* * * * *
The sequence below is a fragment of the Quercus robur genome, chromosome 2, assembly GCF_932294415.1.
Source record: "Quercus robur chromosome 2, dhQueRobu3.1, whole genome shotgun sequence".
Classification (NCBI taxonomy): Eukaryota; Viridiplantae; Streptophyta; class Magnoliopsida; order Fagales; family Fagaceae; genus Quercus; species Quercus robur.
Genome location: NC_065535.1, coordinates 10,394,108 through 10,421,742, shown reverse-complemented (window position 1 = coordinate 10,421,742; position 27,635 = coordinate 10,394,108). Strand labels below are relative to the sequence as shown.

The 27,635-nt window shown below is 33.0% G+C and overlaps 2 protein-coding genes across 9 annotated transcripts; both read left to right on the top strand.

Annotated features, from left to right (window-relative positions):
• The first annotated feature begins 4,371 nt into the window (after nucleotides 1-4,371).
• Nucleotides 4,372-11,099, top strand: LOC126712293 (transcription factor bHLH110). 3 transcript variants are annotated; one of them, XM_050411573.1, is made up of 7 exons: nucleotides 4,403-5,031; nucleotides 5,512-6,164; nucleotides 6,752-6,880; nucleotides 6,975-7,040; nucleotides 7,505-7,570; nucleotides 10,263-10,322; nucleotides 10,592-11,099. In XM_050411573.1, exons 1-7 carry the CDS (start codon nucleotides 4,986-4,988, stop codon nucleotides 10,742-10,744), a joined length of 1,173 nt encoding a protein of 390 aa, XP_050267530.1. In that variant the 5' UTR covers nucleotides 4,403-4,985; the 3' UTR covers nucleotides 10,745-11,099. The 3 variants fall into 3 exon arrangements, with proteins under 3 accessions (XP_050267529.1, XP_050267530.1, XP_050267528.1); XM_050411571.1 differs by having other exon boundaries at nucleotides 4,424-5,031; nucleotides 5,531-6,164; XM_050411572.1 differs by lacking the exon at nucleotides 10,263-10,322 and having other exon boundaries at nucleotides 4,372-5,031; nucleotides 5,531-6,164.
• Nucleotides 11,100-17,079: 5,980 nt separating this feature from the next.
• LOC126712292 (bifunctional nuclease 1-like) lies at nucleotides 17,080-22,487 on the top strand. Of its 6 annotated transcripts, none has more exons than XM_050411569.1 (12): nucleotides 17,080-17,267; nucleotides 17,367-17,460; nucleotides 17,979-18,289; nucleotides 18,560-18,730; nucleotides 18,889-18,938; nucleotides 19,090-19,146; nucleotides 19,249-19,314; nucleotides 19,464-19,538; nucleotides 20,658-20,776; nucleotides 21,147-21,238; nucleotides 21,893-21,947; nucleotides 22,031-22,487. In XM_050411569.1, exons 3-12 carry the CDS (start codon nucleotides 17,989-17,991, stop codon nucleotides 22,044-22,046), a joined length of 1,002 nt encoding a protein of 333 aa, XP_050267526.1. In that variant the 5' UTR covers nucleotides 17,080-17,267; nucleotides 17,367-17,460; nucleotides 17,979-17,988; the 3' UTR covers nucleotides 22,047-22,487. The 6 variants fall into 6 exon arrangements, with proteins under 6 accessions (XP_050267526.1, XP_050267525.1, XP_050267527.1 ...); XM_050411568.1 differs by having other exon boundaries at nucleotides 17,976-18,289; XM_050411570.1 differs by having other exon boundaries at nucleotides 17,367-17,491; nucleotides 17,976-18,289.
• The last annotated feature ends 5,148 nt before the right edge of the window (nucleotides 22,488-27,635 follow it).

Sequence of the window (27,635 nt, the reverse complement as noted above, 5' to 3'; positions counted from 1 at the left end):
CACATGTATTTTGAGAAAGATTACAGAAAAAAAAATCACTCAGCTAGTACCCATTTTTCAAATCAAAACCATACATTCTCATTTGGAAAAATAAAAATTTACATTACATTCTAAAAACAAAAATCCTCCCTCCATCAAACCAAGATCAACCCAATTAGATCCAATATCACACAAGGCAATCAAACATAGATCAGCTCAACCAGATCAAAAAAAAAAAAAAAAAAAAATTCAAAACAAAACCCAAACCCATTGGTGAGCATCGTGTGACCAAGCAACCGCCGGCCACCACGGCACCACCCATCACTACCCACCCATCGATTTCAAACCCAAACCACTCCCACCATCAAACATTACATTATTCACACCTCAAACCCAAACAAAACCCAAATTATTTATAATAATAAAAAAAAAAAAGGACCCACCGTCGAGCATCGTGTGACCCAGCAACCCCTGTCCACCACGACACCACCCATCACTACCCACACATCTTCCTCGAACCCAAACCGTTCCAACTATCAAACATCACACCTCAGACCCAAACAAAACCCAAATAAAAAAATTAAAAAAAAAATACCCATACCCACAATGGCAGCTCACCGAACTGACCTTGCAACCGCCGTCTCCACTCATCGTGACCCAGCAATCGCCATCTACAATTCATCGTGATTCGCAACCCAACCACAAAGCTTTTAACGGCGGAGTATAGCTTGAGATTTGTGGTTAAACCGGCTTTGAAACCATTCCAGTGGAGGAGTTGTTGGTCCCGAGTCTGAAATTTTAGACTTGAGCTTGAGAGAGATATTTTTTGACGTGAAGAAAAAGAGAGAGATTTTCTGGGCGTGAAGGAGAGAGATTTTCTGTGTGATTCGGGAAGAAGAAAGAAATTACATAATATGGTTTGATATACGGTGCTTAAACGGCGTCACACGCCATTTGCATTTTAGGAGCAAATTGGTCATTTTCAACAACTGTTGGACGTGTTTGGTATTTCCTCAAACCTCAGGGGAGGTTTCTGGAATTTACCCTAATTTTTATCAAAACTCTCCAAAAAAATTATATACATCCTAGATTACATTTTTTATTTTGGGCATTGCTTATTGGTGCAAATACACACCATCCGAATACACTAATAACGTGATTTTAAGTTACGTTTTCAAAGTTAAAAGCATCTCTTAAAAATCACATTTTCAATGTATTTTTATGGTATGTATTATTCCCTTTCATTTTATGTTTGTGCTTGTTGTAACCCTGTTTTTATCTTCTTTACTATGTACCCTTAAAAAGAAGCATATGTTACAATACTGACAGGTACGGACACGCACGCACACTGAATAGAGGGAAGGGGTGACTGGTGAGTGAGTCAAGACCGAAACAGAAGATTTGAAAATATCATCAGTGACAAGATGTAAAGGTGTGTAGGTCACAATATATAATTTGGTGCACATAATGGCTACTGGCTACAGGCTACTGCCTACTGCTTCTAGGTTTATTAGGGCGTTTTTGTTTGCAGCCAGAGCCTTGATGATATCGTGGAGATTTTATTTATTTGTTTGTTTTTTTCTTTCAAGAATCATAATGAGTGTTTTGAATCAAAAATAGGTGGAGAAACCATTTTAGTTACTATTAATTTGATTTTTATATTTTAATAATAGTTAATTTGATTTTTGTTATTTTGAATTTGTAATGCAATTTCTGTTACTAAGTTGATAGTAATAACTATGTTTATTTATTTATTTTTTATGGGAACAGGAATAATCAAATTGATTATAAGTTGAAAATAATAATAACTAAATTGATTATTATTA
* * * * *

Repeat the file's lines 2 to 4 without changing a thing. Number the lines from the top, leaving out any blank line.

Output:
Source record: "Quercus robur chromosome 2, dhQueRobu3.1, whole genome shotgun sequence".
Classification (NCBI taxonomy): Eukaryota; Viridiplantae; Streptophyta; class Magnoliopsida; order Fagales; family Fagaceae; genus Quercus; species Quercus robur.
Genome location: NC_065535.1, coordinates 10,394,108 through 10,421,742, shown reverse-complemented (window position 1 = coordinate 10,421,742; position 27,635 = coordinate 10,394,108). Strand labels below are relative to the sequence as shown.